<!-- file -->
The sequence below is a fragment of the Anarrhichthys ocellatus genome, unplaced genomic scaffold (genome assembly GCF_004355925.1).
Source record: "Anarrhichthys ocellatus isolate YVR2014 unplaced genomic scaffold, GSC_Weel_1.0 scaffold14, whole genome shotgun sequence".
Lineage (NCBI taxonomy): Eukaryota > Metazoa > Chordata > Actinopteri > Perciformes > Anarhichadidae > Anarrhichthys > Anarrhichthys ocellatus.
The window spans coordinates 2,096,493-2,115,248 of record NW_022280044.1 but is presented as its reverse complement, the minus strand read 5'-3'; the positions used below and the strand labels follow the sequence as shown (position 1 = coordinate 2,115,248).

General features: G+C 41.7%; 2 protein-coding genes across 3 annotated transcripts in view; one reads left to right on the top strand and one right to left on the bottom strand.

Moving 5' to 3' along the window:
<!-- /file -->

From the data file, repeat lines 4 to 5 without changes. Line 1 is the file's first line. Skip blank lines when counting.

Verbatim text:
The window spans coordinates 2,096,493-2,115,248 of record NW_022280044.1 but is presented as its reverse complement, the minus strand read 5'-3'; the positions used below and the strand labels follow the sequence as shown (position 1 = coordinate 2,115,248).

General features: G+C 41.7%; 2 protein-coding genes across 3 annotated transcripts in view; one reads left to right on the top strand and one right to left on the bottom strand.